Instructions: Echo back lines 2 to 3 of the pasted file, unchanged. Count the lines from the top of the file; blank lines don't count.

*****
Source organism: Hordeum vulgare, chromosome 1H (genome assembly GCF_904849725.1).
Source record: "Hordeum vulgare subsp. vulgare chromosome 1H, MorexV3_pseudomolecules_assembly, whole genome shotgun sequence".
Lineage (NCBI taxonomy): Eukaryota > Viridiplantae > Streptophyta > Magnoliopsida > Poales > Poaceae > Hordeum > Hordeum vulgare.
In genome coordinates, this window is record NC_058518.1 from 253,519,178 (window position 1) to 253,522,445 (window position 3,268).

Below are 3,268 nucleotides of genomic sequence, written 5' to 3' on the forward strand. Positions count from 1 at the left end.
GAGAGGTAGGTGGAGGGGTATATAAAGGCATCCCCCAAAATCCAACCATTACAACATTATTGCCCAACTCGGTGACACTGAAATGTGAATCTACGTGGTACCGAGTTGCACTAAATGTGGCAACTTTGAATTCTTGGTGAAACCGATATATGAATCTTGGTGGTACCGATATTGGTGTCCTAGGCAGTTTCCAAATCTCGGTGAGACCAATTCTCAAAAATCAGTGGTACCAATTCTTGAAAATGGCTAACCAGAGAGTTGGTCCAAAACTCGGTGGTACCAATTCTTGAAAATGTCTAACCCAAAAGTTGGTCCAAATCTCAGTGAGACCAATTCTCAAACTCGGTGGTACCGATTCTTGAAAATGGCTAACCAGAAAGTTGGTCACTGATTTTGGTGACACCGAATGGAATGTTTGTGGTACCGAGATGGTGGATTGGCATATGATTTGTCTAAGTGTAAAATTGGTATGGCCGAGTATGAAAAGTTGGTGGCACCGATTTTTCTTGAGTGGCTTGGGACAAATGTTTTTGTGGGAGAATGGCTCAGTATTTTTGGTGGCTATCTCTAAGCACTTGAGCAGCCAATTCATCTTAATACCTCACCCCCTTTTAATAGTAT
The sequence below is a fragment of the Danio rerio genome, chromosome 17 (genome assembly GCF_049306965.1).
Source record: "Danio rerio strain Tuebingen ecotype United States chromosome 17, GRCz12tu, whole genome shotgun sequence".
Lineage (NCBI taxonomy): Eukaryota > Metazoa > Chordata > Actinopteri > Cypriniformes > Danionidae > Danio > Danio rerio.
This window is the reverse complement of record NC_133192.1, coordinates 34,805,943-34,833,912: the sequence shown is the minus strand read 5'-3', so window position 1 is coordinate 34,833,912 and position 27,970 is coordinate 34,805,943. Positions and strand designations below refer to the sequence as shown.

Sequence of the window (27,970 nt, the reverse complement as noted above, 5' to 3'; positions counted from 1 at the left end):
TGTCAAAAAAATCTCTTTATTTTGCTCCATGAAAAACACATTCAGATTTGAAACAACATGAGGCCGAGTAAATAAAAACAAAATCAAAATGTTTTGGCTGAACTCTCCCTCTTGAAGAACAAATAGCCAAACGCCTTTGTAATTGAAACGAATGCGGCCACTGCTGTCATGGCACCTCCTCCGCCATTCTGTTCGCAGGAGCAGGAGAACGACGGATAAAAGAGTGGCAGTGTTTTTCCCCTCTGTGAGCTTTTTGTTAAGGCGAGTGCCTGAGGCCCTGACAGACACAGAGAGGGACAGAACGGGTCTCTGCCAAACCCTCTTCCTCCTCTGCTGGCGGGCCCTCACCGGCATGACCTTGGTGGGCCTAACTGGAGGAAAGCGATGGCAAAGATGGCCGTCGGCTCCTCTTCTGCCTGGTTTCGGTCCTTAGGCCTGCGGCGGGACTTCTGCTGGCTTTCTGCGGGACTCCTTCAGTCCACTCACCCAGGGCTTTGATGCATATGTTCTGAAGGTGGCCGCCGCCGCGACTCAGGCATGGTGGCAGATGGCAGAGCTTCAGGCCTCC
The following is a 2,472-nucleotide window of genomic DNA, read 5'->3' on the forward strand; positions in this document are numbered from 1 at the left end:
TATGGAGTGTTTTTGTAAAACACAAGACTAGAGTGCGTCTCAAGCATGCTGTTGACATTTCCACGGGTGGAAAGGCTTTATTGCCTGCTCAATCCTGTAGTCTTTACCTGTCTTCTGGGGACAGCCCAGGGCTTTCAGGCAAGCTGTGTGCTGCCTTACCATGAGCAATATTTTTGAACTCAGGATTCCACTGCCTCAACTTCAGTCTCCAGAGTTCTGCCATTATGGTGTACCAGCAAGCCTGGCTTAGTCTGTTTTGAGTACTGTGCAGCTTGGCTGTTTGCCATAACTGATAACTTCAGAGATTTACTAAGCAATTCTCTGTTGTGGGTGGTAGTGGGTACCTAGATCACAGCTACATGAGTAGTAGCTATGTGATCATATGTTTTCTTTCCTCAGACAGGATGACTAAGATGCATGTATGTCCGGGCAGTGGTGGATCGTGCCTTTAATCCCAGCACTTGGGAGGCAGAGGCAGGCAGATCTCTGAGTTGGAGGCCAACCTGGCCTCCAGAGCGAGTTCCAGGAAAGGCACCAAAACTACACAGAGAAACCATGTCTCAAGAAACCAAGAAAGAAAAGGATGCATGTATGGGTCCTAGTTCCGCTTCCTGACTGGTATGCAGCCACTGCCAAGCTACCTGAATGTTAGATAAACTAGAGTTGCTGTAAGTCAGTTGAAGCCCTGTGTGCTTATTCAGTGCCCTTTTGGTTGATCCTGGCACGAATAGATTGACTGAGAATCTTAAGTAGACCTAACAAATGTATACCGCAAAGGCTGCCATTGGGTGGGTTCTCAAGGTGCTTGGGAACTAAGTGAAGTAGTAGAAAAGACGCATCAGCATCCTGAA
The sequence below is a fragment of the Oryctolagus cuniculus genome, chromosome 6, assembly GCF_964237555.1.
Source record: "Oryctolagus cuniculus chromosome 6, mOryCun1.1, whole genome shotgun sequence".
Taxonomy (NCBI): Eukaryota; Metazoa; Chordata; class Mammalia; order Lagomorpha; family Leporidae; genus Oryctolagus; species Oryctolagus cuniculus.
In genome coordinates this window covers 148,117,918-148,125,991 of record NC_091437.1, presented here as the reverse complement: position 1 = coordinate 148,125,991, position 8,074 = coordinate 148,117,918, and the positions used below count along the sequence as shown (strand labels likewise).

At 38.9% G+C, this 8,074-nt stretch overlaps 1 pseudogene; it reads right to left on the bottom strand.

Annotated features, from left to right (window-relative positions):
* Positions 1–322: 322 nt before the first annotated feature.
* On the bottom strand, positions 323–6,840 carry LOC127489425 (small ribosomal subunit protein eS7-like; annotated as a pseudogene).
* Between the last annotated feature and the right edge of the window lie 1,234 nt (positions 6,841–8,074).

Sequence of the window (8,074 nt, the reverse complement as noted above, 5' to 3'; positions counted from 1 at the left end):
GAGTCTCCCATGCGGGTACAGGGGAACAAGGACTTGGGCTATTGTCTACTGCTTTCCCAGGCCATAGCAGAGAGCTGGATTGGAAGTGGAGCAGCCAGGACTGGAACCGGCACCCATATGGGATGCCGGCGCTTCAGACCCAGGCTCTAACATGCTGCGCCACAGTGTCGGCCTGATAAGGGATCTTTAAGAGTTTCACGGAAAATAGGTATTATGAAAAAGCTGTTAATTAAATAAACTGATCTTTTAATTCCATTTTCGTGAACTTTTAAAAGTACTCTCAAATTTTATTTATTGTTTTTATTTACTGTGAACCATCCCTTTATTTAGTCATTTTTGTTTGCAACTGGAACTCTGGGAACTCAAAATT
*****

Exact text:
Source record: "Hordeum vulgare subsp. vulgare chromosome 1H, MorexV3_pseudomolecules_assembly, whole genome shotgun sequence".
Lineage (NCBI taxonomy): Eukaryota > Viridiplantae > Streptophyta > Magnoliopsida > Poales > Poaceae > Hordeum > Hordeum vulgare.